[recording paused]
IP: Right. So, so Walney Island was gunnery training and then can you remember where you went after that?
HG: Yatesbury. Oh, sorry. Wait a minute.
IP: You’ve been to Yatesbury. Yeah. It would have been —
HG: We went to Desborough.
IP: Right. Was that, was that the Operational Training Unit? Is that the OTU? Is that what they called it?
HG: I think that was the OTU.
IP: Yeah. Desborough. Desborough rings a bell but I can’t, whereabouts is that?
HG: That’s near Northampton.
IP: Ok. Ok. So, tell me about that. What happened at Desborough? At the OTU.
HG: OTU. We were on Wellingtons there. That was alright. And you’d do cross country and, and then —
IP: So, that was OTU was all about learning to be —
HG: Yeah.
IP: To live in a bomber basically I suppose.
HG: That’s it. Yeah.
IP: Ok. And they used the Wellingtons as a training aircraft.
HG: They did.
IP: So were you crewed up with your crew by now?
HG: No.
IP: Right.
HG: We weren’t crewed up until we got to Lanc Finishing School.
IP: Ok. So, let’s, let’s concentrate on the OTU at the moment. So, so tell me a bit about that. What you can remember of the OTU?
HG: Well, it was all cross countries, circuits and bumps. And yeah, that was all. And we did some quite long cross countries and I think we was there [pause] No, I mustn’t forget the timescale. We was there about six, six months.
IP: Yeah. So we’re probably in, are we in to 1944 by now then do you think?
HG: No. Must have been, must have been [pause] that’s right because we left the Gunnery School at the beginning of ’44. That’s right. That would have been ’44.
IP: Ok. So you were, so this was about learning as I say to work in a bomber base of course.
HG: Oh yes.
IP: Did you enjoy it?
HG: Yeah.
IP: You liked flying.
HG: Yes. I didn’t mind it at all. After a bit it’s a bit, you get a bit blasé don’t you? You think oh bloody hell I’m not on that lot again.
IP: And were you a sergeant? Were you made NCO by, by then?
HG: Yes. Yes.
IP: Ok. So you were living in the sergeant’s mess.
HG: Yes.
IP: All that sort of stuff.
HG: Yes. That was quite good was that.
IP: Getting paid a bit more.
HG: Yeah. Not a lot.
IP: Ok.
HG: I think it was about seven shillings a day. Meagre. And but when we got to Lanc Finishing School they had all the bods there you know milling around and a bloke came up to me and his name was [Van Weele] He was a Dutchman and he was saying what a, what a good pilot he was and I said, ‘Alright, I’ll come along with you.’ And then we got, we got shifted again. I got with the man I stopped with for the rest of the tour. A bloke called Dowling. I don’t suppose you ever came across him. He was an expert at helicopters. He wrote a book called the first hundred. Well, it wouldn’t be the first hundred would it? The first years of helicopters in the RAF, and —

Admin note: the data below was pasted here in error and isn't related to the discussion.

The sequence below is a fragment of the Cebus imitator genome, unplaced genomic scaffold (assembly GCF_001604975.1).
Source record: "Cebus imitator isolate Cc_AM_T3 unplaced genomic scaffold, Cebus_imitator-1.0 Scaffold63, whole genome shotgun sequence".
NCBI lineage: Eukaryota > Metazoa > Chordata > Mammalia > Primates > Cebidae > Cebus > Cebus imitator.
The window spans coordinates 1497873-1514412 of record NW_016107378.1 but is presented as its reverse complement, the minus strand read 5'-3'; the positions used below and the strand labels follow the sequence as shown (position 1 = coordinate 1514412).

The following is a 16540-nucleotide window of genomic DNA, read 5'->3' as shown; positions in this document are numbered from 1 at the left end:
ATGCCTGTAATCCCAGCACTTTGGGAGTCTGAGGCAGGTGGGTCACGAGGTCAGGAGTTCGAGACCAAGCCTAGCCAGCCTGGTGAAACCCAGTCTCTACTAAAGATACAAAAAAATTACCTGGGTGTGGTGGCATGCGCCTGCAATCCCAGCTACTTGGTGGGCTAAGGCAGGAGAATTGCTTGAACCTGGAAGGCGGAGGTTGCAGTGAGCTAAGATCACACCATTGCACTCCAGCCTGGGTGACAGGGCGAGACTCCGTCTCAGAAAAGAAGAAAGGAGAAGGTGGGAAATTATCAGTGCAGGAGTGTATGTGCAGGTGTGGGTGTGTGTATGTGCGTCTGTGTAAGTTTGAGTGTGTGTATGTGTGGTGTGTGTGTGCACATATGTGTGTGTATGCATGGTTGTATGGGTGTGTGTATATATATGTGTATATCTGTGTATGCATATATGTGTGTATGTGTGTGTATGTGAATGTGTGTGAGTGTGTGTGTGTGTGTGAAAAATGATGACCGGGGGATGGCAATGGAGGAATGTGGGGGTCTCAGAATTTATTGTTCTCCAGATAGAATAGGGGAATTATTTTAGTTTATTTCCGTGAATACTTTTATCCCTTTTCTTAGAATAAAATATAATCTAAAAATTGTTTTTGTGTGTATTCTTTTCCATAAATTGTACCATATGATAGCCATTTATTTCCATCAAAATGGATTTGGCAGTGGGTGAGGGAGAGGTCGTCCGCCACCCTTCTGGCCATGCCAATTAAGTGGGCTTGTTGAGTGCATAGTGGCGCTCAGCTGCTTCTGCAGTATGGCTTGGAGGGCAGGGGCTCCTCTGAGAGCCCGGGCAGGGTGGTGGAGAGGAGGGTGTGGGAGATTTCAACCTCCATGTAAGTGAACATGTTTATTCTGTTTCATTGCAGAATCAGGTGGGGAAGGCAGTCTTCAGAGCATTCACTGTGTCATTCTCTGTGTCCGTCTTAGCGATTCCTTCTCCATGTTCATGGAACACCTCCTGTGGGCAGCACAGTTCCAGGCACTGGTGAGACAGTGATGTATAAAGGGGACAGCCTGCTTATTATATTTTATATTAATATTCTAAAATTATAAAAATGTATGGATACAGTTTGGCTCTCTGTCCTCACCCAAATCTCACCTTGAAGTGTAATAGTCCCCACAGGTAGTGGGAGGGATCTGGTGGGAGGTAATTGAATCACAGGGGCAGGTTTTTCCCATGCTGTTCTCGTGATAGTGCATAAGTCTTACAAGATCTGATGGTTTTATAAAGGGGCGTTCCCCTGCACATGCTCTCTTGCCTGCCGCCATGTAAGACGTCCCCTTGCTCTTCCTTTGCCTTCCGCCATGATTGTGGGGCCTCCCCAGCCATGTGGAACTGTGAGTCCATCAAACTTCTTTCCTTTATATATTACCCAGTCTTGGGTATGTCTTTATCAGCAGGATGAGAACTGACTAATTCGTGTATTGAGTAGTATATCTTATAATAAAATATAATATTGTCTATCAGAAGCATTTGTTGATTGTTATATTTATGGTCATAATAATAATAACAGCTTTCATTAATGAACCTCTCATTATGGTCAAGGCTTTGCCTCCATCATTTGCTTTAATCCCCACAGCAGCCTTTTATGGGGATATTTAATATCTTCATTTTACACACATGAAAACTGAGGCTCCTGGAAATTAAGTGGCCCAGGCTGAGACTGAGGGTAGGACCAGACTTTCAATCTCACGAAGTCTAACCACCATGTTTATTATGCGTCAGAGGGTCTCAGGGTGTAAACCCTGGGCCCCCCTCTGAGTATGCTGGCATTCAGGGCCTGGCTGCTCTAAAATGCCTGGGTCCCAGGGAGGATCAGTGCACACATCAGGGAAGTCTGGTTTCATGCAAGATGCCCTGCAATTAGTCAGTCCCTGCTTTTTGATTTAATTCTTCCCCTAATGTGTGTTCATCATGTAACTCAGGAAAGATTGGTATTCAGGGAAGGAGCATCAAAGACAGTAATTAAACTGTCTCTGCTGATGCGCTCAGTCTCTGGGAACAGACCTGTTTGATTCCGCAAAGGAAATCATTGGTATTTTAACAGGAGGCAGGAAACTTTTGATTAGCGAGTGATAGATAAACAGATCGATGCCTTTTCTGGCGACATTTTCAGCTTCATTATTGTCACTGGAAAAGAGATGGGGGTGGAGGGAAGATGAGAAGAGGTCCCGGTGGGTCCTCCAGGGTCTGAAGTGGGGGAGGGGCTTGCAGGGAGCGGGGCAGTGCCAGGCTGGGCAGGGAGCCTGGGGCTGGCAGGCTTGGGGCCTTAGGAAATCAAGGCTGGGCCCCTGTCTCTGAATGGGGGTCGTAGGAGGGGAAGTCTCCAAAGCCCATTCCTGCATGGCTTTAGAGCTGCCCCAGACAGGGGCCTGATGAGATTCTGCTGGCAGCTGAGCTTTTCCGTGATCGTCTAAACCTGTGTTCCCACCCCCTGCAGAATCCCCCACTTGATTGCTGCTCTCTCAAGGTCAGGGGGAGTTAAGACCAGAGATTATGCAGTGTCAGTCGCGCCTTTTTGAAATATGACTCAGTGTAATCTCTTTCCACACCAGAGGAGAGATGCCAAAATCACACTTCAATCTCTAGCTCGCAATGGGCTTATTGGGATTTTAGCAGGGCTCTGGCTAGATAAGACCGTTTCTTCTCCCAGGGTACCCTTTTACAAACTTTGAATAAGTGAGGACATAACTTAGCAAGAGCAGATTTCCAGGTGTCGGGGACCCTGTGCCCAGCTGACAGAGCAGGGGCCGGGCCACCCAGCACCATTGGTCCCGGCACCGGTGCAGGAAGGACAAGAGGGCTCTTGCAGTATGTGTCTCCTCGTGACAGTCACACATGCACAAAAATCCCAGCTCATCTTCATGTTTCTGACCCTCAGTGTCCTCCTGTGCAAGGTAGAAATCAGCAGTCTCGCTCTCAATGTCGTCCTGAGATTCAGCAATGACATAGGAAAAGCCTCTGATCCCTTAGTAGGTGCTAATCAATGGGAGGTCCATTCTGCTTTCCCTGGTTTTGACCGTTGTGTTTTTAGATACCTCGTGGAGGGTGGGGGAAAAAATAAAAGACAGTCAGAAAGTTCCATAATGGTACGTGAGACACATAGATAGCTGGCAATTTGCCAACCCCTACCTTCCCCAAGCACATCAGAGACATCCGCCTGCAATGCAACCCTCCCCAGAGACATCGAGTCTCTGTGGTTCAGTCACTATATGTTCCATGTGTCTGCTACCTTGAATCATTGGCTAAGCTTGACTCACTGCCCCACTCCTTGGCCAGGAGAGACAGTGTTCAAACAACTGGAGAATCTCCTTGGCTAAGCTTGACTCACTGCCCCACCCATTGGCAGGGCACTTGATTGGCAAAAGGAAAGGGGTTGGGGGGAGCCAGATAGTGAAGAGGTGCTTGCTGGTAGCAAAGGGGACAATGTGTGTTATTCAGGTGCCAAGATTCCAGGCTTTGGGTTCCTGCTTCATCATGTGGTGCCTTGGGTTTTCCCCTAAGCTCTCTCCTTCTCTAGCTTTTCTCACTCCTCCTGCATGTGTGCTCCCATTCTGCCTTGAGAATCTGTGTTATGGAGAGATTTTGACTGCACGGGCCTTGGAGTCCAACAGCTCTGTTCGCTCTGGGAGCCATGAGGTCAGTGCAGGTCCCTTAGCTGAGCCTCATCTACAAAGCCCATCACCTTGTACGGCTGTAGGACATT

IP: So this was, so let’s just again step back a bit. So we’ve done, we’ve got the OTU on Wellingtons.
HG: Yeah.
IP: You did that at sort of at Desborough that was wasn’t it?
HG: Yes.
IP: And then from there you went to Heavy Conversion Unit. What you called Lanc Finishing School, I guess.
HG: No. That was right. There was one in between. Stirlings.
IP: Ah.
HG: Because we had those tremendous losses with them.
IP: Yeah.
HG: They were hellish things. Huge. But of course as a radio operator you only had the radio to look after.
IP: So, what were you doing on the Stirlings? Obviously it was part of the training. These were training aircraft that you were on.
HG: Yeah. They were training.
IP: Yeah.
HG: And they were all bloody clapped out. They were all clapped out. And there was, there was one. I can always remember one aircraft. The pilot had been a fitter so he knew about engine handling and I can always remember him writing a letter home when he was pissed, and he said. ‘Do you think they’ll think that’s original.?’ And oh dear. The things you did. But it was nice. I liked that.
IP: So, that was, when were you flying Stirlings? Can you remember? Or flying in Stirlings I should say. That wasn’t Desborough but —
HG: Well, it’ll be in my logbook.
IP: Yeah.
HG: It would be —
IP: It doesn’t matter particularly but I’m just, just intrigued.
HG: It would be in 1944.
IP: Ok. Can you remember where? Where you were based?
HG: This is a bit —
IP: Don’t worry. No. That’s fine. So you were on, I’m slight, we’ll have a look at your logbook after. I’m slightly intrigued as to what this this Stirling [unclear]
HG: It’s all in there.
IP: Yeah. From Stirlings then you went to, was it Heavy Conversion Unit? Was the Stirling the Heavy Conversion Unit?
HG: Yes.
IP: Right. Ok. So then, then once you’d done that you went on to —
HG: We went to Lanc —
IP: Lancaster Finishing School which was probably operational conversion unit or something like that I guess.
HG: Well, it was called Lanc Finishing School.
IP: Oh, was it really? Ok.
HG: And you did a few GH homings with the radar.
IP: Yeah.
HG: But they had a scanner on the roof so everything was inverted and they pulled the curtains across the cockpit, and I said, and we were at Feltwell with a grass aerodrome and I, and I got the blips. I said, ‘We’re right above the aerodrome.’ They said, ‘Oh, there’s no sign of any aerodrome here.’ And I got up and pulled the curtains. I used to enjoy that. I got one and, [pause] one and six a day extra for operating the radar. Which was —